It’s a situation without precedence – no other adaptation has been attempted of a book that not only hasn’t been published yet, but is still in the process of being written.
Game of Thrones isn’t as much a simple TV show as a pop cultural phenomenon. It’s probably the most popular drama in the world, it’s certifiably the most pirated and just a few months ago swept the Emmys, accumulating a record-breaking haul of the medium’s most prestigious award.
Martin has a well rounded approach to the occasional devils of adaptation. He has a noted background in TV writing and production. Not only has he contributed several scripts for Game of Thrones, but has was a staff writer on The Twilight Zone in the mid-80s and was a writer and producer on the ’80s fantasy drama Beauty and the Beast with future Homeland creators Alex Gansa and Howard Gordon (imagine a parallel pop culture universe where Claire Danes is presiding over a terrorist themed version of the Red Wedding).
As the speed of the TV narrative chewed up the remaining buffer between the books, the eventuality of the show outpacing the source material has been felt.
Season five of Game of Thrones was probably the most inconsistent yet and a large part of that was the attempt to leave future plots unspoiled. Several storylines jumped through convoluted and often nonsensical hoops (whatever happened in Dorne), relied on characters sitting around aimlessly (Brienne and Pod apparently spent an entire season staring at a tower waiting for a candle, only to give up moments before the appearance of said candle) and shoe-horning other characters into plots they don’t have much to do with (did I mention Dorne?).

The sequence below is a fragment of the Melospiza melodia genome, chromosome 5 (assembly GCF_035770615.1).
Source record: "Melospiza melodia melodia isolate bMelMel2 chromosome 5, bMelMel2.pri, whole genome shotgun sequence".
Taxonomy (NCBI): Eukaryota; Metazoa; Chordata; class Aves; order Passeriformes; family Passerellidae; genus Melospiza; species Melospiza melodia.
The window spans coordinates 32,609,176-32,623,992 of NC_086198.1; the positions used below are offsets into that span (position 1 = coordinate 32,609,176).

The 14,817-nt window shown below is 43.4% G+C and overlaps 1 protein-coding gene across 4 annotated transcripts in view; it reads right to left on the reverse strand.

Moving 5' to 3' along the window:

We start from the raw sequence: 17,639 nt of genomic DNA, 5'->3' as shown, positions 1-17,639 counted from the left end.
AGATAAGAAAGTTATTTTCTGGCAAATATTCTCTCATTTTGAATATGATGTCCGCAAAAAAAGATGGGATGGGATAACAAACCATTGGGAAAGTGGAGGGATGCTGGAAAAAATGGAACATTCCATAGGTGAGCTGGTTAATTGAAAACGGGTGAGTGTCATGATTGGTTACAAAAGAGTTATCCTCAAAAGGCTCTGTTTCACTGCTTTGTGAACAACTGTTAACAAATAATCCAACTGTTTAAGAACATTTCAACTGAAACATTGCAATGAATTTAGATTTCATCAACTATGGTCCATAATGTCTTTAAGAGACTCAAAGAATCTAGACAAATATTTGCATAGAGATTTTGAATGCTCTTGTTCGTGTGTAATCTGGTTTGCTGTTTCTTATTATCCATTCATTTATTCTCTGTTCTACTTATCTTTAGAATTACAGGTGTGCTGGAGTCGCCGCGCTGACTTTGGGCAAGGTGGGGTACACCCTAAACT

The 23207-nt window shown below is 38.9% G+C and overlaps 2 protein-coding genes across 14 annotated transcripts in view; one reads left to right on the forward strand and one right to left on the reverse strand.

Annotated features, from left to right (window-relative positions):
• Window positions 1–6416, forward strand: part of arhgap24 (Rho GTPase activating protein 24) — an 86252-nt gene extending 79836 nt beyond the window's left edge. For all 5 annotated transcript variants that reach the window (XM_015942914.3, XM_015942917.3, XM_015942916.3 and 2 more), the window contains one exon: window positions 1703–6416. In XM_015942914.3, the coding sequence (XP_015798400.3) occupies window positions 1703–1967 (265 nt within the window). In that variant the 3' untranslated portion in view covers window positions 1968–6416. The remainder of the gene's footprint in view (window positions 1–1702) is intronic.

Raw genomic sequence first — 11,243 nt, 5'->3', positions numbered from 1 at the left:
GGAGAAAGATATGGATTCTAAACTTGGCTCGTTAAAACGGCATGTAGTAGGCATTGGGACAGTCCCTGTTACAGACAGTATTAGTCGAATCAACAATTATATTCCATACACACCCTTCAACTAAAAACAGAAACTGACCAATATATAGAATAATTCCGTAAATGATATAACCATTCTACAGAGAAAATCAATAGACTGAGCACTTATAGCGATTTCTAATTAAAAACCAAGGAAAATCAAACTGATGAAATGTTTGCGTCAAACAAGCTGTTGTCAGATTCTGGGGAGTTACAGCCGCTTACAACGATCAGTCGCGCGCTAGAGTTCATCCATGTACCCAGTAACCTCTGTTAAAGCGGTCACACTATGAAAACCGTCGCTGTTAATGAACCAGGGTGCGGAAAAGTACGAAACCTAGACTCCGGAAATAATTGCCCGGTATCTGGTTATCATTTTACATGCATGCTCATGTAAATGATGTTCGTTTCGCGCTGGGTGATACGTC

With each plotline the showrunners made a conscious effort to avoid gratuitously spoil future events from the books. Some of the best moments of season five were actually show creations (the battle at Hardhome comes to mind), evidence enough that the show is an impressive beast in its own right.
Martin has warned of the upcoming series: “some of the ‘spoilers’ you may encounter in season six may not be spoilers at all … because the show and the books have diverged, and will continue to do so”.